NEW YORK (CBSNewYork) — This week, we’ve seen professional athletes taking a stand in the name of social justice. Their actions follow a long history of athletes and activism.

Inside the NBA bubble, veteran Miami Heat forward Andre Iguodala is advocating for players as the vice president of the union.

“We say we came down here with the mission to use our platform to speak out while also being able to preserve wealth for the African-American community,” said Iguodala in an interview with CBS2’s Aundrea Cline-Thomas.

Iguodala and the rest of the NBA players are walking a path paved by the bravery of previous athletes.

“Muhammad Ali, Jim Brown, those figures who could have made, you know, [could have] been very wealthy just being an athlete, but they actually stood for something and they sacrificed the wealth for their families, the wealth for their communities,” said Iguodala.

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Boxers Muhammad Ali was vilified and deemed unpatriotic after refusing to report for the draft during the Vietnam War. Track stars Tommie Smith and John Carlos raised their hands to protest racial injustice in America at their medal ceremony during the 1968 Mexico City Olympic Games, only to be suspended. On the tennis court in the ’70s, Billie Jean King demanded pay equity and was a vital voice in the women’s movement.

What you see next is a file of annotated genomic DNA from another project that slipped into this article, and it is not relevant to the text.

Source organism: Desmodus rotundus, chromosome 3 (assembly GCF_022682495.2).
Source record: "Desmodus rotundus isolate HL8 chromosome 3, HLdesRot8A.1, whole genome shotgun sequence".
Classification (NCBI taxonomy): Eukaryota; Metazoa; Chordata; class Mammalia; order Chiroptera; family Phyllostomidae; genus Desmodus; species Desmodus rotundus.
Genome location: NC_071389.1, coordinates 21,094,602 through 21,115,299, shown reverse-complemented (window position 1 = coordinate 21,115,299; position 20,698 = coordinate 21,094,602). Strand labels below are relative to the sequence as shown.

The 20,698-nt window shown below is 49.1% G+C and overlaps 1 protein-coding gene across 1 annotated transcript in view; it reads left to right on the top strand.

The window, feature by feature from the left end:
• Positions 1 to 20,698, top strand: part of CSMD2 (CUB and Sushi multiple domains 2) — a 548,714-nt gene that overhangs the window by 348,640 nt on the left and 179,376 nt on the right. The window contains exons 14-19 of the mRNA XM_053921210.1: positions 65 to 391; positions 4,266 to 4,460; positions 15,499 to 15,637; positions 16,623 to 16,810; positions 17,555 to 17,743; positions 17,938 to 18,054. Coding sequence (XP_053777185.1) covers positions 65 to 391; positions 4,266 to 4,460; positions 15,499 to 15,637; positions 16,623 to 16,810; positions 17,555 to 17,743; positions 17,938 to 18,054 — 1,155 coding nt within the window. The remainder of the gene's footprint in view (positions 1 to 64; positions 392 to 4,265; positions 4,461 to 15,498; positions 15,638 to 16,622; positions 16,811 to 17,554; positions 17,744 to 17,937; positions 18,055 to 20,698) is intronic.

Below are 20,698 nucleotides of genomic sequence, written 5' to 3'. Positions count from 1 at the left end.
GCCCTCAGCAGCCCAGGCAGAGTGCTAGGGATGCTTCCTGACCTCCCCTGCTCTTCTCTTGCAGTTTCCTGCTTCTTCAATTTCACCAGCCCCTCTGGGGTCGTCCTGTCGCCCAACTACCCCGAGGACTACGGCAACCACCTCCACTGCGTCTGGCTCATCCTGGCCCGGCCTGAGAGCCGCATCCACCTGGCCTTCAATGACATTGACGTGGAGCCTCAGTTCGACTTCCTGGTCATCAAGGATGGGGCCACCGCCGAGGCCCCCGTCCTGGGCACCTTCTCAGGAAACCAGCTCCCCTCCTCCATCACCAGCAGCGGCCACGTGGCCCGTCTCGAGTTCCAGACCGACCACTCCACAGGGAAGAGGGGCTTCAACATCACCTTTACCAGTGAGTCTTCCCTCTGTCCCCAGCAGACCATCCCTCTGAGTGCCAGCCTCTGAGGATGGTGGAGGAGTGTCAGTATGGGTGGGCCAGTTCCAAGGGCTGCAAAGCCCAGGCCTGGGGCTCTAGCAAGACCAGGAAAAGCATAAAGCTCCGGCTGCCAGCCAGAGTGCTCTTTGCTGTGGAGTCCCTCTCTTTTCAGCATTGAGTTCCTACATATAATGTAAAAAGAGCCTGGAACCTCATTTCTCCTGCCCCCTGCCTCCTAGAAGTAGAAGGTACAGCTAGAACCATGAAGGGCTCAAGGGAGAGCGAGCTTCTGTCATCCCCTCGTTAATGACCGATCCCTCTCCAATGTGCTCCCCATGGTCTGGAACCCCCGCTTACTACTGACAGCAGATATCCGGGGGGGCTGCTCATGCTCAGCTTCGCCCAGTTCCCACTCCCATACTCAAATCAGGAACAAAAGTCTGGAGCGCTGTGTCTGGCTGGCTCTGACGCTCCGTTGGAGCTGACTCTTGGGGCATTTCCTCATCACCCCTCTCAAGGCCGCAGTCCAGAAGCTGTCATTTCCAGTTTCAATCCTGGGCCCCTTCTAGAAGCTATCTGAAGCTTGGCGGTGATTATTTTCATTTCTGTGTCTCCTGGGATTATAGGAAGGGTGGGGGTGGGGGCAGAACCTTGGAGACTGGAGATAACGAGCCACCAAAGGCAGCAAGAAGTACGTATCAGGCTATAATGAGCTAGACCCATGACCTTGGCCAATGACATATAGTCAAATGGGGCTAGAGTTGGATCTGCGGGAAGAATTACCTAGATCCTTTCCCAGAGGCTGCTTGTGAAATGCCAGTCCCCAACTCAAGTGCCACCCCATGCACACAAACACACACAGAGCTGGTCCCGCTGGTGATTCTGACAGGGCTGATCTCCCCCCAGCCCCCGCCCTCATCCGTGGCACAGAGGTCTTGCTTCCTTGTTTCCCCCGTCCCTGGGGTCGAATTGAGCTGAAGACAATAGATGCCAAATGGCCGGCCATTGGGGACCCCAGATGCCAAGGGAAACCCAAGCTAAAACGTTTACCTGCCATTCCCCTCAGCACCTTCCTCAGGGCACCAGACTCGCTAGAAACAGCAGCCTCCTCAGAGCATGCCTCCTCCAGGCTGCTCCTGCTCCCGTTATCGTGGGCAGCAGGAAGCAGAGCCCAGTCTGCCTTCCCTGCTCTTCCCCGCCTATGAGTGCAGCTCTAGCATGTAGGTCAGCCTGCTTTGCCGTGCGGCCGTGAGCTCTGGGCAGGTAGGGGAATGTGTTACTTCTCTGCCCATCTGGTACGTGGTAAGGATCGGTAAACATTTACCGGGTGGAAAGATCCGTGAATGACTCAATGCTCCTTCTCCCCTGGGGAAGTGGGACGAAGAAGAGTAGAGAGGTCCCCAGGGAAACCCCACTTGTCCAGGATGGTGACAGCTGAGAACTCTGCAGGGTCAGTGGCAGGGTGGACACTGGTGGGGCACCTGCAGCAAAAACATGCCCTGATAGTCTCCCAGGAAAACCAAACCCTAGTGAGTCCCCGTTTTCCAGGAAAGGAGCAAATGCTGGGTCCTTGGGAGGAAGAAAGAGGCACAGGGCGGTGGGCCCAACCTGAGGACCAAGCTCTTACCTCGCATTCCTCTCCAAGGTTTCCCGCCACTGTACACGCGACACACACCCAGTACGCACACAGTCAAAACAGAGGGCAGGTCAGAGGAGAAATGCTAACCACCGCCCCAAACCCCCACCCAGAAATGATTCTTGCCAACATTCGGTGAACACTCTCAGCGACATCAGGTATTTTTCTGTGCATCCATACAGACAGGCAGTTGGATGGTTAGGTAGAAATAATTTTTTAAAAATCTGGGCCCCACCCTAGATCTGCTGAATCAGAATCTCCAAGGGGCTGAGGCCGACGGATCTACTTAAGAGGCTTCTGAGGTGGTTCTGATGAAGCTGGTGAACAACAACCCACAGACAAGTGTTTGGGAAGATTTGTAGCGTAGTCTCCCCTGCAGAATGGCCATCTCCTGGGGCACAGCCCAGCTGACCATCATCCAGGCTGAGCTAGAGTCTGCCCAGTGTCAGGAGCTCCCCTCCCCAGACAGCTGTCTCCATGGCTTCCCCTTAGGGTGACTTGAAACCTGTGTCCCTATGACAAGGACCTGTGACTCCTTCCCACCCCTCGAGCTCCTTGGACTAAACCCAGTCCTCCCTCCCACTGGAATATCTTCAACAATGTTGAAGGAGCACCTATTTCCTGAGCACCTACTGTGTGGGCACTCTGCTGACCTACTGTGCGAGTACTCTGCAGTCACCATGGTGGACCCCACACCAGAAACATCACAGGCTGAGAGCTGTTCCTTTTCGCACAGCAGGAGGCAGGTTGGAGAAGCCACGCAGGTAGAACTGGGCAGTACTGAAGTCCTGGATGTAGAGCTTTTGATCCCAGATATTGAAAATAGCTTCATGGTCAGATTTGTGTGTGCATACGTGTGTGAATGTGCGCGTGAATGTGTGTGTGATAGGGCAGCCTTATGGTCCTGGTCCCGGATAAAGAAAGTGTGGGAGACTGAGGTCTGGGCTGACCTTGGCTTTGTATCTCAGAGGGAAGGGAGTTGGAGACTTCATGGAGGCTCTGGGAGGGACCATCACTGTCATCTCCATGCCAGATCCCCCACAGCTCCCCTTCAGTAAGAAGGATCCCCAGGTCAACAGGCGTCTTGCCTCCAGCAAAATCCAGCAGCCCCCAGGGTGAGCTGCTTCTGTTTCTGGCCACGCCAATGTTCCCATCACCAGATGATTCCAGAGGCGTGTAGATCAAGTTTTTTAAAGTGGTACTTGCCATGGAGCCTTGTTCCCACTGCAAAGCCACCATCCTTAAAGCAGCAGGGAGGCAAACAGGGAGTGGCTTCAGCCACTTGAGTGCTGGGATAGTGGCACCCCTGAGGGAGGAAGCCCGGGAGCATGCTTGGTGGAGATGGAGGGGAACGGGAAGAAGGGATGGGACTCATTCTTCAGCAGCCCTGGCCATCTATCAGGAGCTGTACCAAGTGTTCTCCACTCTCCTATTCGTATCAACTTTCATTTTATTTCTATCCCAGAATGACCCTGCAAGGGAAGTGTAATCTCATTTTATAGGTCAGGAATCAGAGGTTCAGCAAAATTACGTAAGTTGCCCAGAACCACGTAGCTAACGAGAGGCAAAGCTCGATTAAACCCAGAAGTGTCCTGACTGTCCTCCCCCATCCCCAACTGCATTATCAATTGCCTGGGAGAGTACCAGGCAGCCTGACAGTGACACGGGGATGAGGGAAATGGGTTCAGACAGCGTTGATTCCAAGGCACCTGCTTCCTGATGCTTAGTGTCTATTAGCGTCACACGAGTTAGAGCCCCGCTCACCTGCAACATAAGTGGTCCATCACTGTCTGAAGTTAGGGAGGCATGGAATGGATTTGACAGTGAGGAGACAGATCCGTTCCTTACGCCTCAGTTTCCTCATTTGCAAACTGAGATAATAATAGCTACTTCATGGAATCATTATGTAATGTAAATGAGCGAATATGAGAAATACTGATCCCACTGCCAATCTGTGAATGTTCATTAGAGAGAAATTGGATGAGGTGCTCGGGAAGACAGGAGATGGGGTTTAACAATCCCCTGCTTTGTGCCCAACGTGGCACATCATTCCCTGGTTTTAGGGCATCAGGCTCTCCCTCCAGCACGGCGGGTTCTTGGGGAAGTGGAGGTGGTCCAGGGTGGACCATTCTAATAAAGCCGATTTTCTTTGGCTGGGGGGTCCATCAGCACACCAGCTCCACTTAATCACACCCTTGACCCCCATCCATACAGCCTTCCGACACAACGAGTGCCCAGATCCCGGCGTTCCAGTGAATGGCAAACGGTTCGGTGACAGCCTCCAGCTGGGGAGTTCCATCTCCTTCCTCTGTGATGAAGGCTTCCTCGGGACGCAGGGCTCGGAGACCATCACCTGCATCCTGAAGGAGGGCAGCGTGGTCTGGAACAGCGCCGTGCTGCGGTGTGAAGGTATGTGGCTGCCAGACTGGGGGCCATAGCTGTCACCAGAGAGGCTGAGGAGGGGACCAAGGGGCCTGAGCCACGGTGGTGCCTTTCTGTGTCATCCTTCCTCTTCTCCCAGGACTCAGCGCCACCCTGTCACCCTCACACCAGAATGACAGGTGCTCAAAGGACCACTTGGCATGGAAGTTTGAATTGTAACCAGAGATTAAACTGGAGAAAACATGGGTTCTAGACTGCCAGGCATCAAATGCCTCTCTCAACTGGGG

Each act received criticism only to be celebrated years, and sometimes decades, later.

“What we don’t talk enough about is the WNBA. Those women probably for the past 10 years have been tenacious in their support for social justice,” said William Rhoden, a writer at large for ESPN’s The Undefeated.

He notes that acts of protest are now more of a team sport, putting pressure on the ownership.

“Making sure that, OK guys, the work we’re doing right now, we may not see the fruits of our labor, but one day it will come,” said Iguodala.

Wednesday marked the fourth anniversary of when Colin Kaepernick first took a knee to protest police brutality. The impact of his demonstration is not lost on athletes today who are leveraging their own platforms for a bigger purpose.

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